The Constitution

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Article VII

Ratification

Signed in convention September 17, 1787. Ratified June 21, 1788.

The Ratification of the Conventions of nine States, shall be sufficient for the Establishment of this Constitution between the States so ratifying the Same.

Interpretation

Annenberg Classroom

AnnenbergClassroom.org

All of the states, except Rhode Island held conventions to ratify the Constitution, although North Carolina’s convention adjourned without voting on the document. Delaware was the first state to ratify the Constitution in 1787 and New Hampshire became the ninth state to ratify on June 21, 1788.

The new government began with the convening of the first federal Congress on March 4, 1789. Both North Carolina (in 1789) and Rhode Island (in 1790) ratified the Constitution after Congress passed the Bill of Rights and sent it to the states for ratification.

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Interpretation

Linda Monk

"The Words We Live By: Your Annotated Guide to the Constitution" (2003)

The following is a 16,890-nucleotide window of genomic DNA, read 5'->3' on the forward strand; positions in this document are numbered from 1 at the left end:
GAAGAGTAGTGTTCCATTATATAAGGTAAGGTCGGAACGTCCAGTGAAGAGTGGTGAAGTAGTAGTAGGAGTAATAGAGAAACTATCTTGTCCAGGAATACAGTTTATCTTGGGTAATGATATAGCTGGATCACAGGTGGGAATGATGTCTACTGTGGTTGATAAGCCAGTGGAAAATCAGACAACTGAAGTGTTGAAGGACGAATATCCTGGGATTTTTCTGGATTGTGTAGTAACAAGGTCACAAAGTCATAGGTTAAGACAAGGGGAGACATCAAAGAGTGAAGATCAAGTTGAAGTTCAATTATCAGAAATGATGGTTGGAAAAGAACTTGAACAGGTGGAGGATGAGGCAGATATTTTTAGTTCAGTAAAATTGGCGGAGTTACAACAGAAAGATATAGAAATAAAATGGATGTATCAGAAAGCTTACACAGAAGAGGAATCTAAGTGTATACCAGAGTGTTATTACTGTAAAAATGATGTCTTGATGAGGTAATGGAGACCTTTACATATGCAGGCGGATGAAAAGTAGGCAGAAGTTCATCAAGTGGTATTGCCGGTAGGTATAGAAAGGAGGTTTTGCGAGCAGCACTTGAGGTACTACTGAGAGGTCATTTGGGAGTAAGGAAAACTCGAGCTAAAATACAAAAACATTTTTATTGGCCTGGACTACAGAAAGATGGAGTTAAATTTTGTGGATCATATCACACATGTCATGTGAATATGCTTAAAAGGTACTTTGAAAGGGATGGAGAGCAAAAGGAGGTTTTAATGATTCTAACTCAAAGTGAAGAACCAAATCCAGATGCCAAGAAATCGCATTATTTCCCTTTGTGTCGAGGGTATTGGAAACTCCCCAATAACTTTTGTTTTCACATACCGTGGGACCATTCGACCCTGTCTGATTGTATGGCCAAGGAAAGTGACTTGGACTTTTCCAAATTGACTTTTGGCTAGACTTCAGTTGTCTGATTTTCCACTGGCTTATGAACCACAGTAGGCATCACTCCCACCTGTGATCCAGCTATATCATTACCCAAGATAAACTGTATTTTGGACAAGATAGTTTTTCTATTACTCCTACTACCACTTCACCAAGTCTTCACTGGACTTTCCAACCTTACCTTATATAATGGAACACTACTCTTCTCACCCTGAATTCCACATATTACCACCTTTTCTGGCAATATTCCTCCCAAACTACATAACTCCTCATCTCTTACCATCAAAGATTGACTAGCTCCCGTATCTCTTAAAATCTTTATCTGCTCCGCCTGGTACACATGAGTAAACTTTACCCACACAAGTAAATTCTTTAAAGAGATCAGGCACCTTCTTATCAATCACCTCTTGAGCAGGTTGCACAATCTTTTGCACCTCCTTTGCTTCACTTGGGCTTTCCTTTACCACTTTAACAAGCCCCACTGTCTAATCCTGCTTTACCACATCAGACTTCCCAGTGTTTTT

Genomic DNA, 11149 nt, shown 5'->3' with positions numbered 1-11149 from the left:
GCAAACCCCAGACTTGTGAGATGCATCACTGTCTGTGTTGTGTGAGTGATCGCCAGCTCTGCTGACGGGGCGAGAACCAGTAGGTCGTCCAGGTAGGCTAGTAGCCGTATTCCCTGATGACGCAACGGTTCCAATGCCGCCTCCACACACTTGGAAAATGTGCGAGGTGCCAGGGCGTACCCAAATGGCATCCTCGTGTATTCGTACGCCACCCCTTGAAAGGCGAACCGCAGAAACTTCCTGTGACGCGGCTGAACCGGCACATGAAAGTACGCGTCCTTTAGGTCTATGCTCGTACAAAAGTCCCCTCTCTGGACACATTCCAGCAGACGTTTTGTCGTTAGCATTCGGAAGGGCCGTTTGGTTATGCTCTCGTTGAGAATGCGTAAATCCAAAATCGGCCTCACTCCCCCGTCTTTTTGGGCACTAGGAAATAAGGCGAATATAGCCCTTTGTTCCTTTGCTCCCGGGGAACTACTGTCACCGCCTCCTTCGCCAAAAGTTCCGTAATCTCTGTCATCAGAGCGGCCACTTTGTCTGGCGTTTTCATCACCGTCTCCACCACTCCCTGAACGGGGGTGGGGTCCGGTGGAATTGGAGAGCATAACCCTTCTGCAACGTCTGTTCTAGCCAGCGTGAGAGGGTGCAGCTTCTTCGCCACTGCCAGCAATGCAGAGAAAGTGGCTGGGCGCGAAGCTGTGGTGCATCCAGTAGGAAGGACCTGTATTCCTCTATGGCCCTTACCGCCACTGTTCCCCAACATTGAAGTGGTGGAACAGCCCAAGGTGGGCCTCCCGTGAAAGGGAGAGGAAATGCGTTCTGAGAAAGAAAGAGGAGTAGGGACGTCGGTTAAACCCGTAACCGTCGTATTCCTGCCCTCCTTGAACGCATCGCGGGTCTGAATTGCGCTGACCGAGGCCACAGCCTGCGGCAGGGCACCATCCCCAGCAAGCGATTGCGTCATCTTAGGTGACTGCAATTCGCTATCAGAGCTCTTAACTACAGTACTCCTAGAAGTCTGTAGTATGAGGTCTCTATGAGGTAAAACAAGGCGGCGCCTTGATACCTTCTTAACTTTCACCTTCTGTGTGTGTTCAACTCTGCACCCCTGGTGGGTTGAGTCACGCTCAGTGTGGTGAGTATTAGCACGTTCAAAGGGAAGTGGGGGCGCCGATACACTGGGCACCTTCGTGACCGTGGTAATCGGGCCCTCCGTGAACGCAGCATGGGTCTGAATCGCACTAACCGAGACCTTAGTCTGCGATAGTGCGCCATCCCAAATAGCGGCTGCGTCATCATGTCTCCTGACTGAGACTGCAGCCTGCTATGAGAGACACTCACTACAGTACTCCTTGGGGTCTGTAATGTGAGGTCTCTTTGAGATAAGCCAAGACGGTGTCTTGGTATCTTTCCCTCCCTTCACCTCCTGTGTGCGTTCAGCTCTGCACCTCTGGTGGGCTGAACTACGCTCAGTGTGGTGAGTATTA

When the framers signed the Constitution on September 17, 1787, they still faced the arduous task of persuading the American people to agree with them. And the framers did not even agree among themselves. Only thirty-nine of the fifty-five delegates who attended the Constitutional Convention signed the final version of the Constitution. The nation quickly divided into two factions: the Federalists, who supported ratification of the Constitution, and the Antifederalists, who opposed it. Eventually the Federalists prevailed, once they had promised Americans that a bill of rights would be added to the Constitution as soon as the new Congress convened.

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